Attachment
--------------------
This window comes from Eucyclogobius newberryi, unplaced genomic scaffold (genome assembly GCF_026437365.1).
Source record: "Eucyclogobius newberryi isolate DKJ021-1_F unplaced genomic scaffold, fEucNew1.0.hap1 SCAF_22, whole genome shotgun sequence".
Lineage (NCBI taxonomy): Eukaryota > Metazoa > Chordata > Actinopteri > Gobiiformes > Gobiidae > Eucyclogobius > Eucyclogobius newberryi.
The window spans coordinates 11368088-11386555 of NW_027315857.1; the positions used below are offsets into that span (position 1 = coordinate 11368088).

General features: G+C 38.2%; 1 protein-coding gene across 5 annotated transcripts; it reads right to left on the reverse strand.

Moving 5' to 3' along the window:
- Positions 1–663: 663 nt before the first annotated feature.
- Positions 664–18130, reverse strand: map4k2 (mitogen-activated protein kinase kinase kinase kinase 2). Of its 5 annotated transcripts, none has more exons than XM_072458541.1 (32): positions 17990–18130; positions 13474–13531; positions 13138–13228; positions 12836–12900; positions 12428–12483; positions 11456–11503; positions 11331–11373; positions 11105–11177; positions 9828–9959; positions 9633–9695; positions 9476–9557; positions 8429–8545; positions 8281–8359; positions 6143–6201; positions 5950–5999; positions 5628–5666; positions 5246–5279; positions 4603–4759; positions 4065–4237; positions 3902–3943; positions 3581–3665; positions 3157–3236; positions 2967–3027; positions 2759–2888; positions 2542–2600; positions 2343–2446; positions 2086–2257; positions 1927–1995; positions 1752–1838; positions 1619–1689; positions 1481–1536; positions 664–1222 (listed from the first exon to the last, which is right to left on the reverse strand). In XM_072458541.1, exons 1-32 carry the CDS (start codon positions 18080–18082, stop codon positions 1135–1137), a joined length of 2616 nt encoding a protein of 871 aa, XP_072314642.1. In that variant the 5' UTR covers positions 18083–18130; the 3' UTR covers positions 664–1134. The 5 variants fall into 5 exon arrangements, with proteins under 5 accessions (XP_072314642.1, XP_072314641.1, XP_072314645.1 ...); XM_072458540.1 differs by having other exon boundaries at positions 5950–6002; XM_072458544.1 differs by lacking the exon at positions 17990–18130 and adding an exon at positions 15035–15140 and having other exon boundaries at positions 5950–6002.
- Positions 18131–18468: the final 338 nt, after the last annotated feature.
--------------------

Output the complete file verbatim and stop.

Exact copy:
This window comes from Eucyclogobius newberryi, unplaced genomic scaffold (genome assembly GCF_026437365.1).
Source record: "Eucyclogobius newberryi isolate DKJ021-1_F unplaced genomic scaffold, fEucNew1.0.hap1 SCAF_22, whole genome shotgun sequence".
Lineage (NCBI taxonomy): Eukaryota > Metazoa > Chordata > Actinopteri > Gobiiformes > Gobiidae > Eucyclogobius > Eucyclogobius newberryi.
The window spans coordinates 11368088-11386555 of NW_027315857.1; the positions used below are offsets into that span (position 1 = coordinate 11368088).

General features: G+C 38.2%; 1 protein-coding gene across 5 annotated transcripts; it reads right to left on the reverse strand.

Moving 5' to 3' along the window:
- Positions 1–663: 663 nt before the first annotated feature.
- Positions 664–18130, reverse strand: map4k2 (mitogen-activated protein kinase kinase kinase kinase 2). Of its 5 annotated transcripts, none has more exons than XM_072458541.1 (32): positions 17990–18130; positions 13474–13531; positions 13138–13228; positions 12836–12900; positions 12428–12483; positions 11456–11503; positions 11331–11373; positions 11105–11177; positions 9828–9959; positions 9633–9695; positions 9476–9557; positions 8429–8545; positions 8281–8359; positions 6143–6201; positions 5950–5999; positions 5628–5666; positions 5246–5279; positions 4603–4759; positions 4065–4237; positions 3902–3943; positions 3581–3665; positions 3157–3236; positions 2967–3027; positions 2759–2888; positions 2542–2600; positions 2343–2446; positions 2086–2257; positions 1927–1995; positions 1752–1838; positions 1619–1689; positions 1481–1536; positions 664–1222 (listed from the first exon to the last, which is right to left on the reverse strand). In XM_072458541.1, exons 1-32 carry the CDS (start codon positions 18080–18082, stop codon positions 1135–1137), a joined length of 2616 nt encoding a protein of 871 aa, XP_072314642.1. In that variant the 5' UTR covers positions 18083–18130; the 3' UTR covers positions 664–1134. The 5 variants fall into 5 exon arrangements, with proteins under 5 accessions (XP_072314642.1, XP_072314641.1, XP_072314645.1 ...); XM_072458540.1 differs by having other exon boundaries at positions 5950–6002; XM_072458544.1 differs by lacking the exon at positions 17990–18130 and adding an exon at positions 15035–15140 and having other exon boundaries at positions 5950–6002.
- Positions 18131–18468: the final 338 nt, after the last annotated feature.